A number of school superintendents in Tennessee have signed on to a letter that asks Gov. Bill Haslam (R) to force the state’s education commission to stop implementing controversial school reform measures and take time to evaluate what has already been put in place.
The Tennessean reports that the letter written and circulated by Dan Lawson, director of Tullahoma City Schools, says in part:
We are not content with the current leadership and feel that we are not best serving our state in this manner.
Kevin Huffman, a former Teach For America official and the former husband of school reformer Michelle Rhee, has instituted a number of controversial reforms since he became education commissioner of Tennessee in April 2011. Among them is the linkage of student standardized-test scores to teacher evaluations and to teachers’ licensing.
Tennessee media have reported that nearly half of the superintendents in the state have signed the letter. Lawson is still collecting signatures.
The Tennessean reported that Lawson decided to write a letter after an August meeting of the State Board of Education. The meeting was conducted by conference call and “board members could barely be heard and were interrupted by numerous noises including a dog howling,” the Tennessean said:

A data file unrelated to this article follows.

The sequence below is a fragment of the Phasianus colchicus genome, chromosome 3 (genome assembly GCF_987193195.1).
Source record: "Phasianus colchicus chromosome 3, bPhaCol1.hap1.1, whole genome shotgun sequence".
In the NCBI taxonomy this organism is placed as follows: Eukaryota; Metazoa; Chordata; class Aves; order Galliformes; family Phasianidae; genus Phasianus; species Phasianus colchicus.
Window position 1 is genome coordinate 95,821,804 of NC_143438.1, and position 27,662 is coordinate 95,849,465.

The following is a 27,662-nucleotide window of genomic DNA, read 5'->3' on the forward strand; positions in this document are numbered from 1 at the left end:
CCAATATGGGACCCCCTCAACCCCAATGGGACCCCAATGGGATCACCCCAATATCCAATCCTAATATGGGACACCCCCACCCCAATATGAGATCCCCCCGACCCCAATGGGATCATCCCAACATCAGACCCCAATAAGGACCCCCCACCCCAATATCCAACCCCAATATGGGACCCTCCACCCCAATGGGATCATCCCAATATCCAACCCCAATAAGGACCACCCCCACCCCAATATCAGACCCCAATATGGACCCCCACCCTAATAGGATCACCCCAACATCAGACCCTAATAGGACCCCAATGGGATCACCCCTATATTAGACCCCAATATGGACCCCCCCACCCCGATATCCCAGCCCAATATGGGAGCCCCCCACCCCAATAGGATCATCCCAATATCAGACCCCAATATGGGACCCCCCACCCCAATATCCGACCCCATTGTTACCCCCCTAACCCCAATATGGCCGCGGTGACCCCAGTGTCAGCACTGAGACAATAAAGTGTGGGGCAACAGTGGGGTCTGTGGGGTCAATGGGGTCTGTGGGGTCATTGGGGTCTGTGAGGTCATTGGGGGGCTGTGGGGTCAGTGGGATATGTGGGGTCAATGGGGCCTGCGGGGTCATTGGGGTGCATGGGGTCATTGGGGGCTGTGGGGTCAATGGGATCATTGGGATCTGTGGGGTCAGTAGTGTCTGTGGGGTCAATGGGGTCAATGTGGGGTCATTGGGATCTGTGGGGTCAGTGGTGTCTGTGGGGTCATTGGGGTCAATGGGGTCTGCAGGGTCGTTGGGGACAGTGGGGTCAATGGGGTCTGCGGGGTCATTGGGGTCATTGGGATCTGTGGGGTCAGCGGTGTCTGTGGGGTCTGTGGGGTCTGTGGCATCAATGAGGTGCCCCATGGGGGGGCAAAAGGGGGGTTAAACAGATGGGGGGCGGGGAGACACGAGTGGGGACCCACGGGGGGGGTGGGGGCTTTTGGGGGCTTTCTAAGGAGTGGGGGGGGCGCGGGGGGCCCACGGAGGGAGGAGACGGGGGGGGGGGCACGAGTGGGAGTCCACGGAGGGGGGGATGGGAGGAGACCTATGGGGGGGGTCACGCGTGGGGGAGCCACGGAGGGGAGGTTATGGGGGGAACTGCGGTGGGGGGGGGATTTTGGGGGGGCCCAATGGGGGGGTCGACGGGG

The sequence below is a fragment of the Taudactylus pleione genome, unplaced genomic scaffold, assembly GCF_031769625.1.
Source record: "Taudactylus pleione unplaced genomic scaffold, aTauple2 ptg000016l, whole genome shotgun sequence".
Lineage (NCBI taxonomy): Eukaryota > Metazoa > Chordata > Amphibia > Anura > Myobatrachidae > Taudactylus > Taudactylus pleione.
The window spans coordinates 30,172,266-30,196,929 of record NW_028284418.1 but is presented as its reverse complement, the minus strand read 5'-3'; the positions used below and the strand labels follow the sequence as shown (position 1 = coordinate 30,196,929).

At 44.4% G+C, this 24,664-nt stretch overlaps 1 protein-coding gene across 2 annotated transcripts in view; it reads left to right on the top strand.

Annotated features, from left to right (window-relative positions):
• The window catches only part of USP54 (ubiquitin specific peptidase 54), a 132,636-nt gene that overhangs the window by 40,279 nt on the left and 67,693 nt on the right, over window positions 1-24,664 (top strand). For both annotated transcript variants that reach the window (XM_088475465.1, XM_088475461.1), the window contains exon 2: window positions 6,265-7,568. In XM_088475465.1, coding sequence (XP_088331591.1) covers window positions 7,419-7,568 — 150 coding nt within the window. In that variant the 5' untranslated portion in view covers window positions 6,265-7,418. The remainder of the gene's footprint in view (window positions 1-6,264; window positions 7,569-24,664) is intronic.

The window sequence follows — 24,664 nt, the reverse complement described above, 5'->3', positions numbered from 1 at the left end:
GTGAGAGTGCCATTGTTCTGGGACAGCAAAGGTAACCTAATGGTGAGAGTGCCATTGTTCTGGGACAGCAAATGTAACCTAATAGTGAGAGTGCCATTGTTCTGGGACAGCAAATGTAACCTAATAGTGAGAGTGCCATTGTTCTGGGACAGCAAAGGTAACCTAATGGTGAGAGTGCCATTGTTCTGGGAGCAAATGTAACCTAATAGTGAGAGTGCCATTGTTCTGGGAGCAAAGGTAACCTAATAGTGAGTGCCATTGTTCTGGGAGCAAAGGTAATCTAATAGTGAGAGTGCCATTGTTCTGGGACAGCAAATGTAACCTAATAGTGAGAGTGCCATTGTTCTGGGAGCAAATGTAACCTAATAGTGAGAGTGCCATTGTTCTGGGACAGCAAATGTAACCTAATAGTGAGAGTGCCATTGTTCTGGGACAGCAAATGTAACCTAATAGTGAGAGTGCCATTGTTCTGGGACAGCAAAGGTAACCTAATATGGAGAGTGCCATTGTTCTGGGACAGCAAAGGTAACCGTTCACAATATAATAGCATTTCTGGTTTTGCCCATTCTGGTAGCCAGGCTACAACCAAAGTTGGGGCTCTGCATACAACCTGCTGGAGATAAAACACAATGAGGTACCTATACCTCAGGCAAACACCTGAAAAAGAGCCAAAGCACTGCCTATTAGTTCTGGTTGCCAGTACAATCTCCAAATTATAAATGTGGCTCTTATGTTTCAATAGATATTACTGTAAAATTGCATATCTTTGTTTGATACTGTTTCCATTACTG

During that call, board members approved Huffman’s teacher licensing plan even though they were not satisfied with the policy and knew they would make changes.
The Nashville Scene reported that the letter also says superintendents feel they have no input into education policy because Huffman ignores them. It said:
It has become obvious to the signees that our efforts to acquire a voice within this administration is futile. We have been patient, professional and focused on the needs of each of our communities but the expertise we have and the passion we feel must become a part of the efforts to improve Tennessee education.
Huffman is the latest education commissioner to face rebellion. The people of Indiana voted Tony Bennett out of his job as public schools chief last year in an election won by a veteran teacher who had been critical of parts of Bennett’s standardized test-based school reform program, which had originally been implemented in Florida under Jeb Bush when he was governor from 1999 to 2007. Bennett, with Bush’s backing, moved to Florida, where he became schools commissioner until he quit over the summer after revelations about his actions in Indiana.